Identity is not fixed. Here I explored the evolution of my own identity over the years, asking “Am I still the person I see in these previous incarnations of myself?”
Identify is often in the news these days, identify politics, gender identity, the ongoing discussion of racial or religious identity, and whether such things should even be noted or discussed.
Portraits, of course, have always been about identity. Who is this person? Who is revealed behind those eyes? Which begs the question – how much of their true self does the sitter reveal? And can an artist hope to discover a truth behind the person the subject appears to be? We all adopt different personas for different situations. We have public and private faces. The person our families know and love may not be the person we are in business. Actors make a profession of convincing us they are other people, but we are all performers to some degree.
Just recently I had the chance to work with a lovely Japanese lady who has been a Canadian for almost as l long as I – an Englishman – have. She kindly modelled for a workshop I gave and I painted a loose demo oil sketch of here there, which set me thinking about a way of portraying here between the two cultures, in the act of becoming Canadian whilst also being Japanese.
It’s something I, as an immigrant, have thought about a lot – I’m proudly Canadian, but undeniably and thoroughly English and, as I get older, my roots call more insistently. I’ve been making paintings that play with this identity question for quite a while. I’d like to talk about a few of these pictures on the eve of an exhibition at the Union Club of British Columbia that will include 4 of them.
Travis is the kind of guy – you might think – who would be scary to get on the wrong side of. Powerfully built, with a shaved head, you might cast him as a bouncer in a gritty TV drama, but appearances are not the whole story; that smile gives it away, far from fearsome, Travis is a gentle giant.
Yes, he has enormous arms and shoulders from earlier as a fisherman, but he’s a good natured, kind soul who know works as a special effects artist in the video game industry. He’s one of Sharon’s oldest friends and I painted this study from life when he came up from Atlanta to visit recently, using a very simple palette of predominantly earth colours.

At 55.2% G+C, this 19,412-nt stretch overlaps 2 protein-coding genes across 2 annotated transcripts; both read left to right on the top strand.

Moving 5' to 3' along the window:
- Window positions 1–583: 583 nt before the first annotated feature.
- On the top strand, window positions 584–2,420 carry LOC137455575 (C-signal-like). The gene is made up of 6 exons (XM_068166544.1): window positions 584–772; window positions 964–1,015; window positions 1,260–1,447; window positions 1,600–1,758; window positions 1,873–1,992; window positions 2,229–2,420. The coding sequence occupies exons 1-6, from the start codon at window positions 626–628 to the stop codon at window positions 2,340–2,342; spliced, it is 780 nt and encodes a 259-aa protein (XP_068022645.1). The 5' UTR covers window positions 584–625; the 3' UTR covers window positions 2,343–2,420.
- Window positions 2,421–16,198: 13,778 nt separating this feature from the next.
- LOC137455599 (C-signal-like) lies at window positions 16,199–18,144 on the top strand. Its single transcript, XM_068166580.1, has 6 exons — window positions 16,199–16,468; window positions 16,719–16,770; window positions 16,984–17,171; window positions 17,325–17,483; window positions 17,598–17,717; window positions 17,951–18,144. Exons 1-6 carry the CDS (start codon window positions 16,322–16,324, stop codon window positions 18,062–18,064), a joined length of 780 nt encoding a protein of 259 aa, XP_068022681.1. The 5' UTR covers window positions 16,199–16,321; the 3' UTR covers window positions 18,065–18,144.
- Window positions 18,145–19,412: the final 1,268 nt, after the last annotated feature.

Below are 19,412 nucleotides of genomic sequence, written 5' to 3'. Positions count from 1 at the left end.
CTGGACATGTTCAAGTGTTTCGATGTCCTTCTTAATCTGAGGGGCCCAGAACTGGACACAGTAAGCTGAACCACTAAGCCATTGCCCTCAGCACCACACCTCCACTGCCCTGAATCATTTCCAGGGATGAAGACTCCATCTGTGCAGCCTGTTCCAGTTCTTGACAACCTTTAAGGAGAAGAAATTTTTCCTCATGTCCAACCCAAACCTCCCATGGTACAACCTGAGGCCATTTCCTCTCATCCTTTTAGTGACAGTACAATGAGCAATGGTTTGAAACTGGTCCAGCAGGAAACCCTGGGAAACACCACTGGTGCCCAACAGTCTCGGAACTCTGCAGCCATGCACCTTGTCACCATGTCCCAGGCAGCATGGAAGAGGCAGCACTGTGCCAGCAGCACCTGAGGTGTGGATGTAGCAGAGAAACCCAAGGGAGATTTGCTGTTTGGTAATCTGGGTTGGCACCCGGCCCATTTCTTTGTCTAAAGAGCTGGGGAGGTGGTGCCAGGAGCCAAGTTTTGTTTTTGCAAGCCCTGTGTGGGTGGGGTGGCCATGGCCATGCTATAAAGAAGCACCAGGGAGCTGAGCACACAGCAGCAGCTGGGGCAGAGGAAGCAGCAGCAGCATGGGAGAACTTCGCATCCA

Duncan Regehr is an actor with a long stream of TV and movie roles to his credit but he’s also a painter, sculptor and poet. His own paintings have often featured multiple representations of the same person, so I chose to incorporate this idea into my exploration of his multiple identities.
Nick is my daughter’s partner and, like many young people, his identity is a work in progress. His own heritage is mixed and he has added another element to that mix by being adopted into one of our First Nations, where he shares proudly in the ritual of the Sundance with his adoptive father.
With his dreadlock and Rastafarian tattoos, the most obvious visual identity he presents is West Indian – his mother’s roots, and yet spiritually he is closer to the people we once called Indians and now recognized as our First Peoples.
Hanif Kureishi, CBE, is one of England’s finest contemporary writers, both as a novelist and for theatre and film. You may remember his Oscar nominated movie “My Beautiful Launderette” – and if you haven’t read his novel “The Buddha of Suburbia” you should. Most of Hanif’s work has dealt with questions of identity as his own experience of growing up as the son of an Indian father and English mother in a time of heightened racial tension gave him a unique view of what identity might mean. Here, I’ve captured him at his writing desk gazing out over the streets of Sheppard’s Bush in the London he loves.
Portraits can be powerful tools. Think of the endlessly reproduced giant faces of Chairman Mao, Stalin or Hitler that were designed to make them seem all seeing and all powerful. Omnipresence through image. Or the portraits of kings and nobles, painted to project majesty and power – or, perhaps, the gentle faces of all those Madonnas or metaphysically detached Christs, designed to be venerated and adored.
Portraits can be part of revolutions too, remember those glorious proletarian banner carriers of Soviet art, or Liberty leading the people in Delacroix’s famous painting? These images are meant to provoke, or encourage, to reinforce some kind of belief, they were never merely beautiful, although some of them undoubtedly are. Sometimes a face can focus us on a cause, can give a recognizable personality to something that seemed impersonal and remote. Putting a human face to an issue can make all the difference in how we engage with it.
Most of the time my own work does not aspire to such lofty ideals, the everyday life of a portrait painter is about celebrating the love or admiration we have for one another, either on a personal level or in recognition of more public achievements, but every now and again I am given the opportunity to paint something that seeks to make a difference. I can look back gratefully at the group portrait I made of Haitian orphans that was part of a fund-raising campaign that rebuilt their orphanage, or the portrait of a Hausa King that has helped open doors to aid and relief work where none was possible before and be glad I could help in some small way.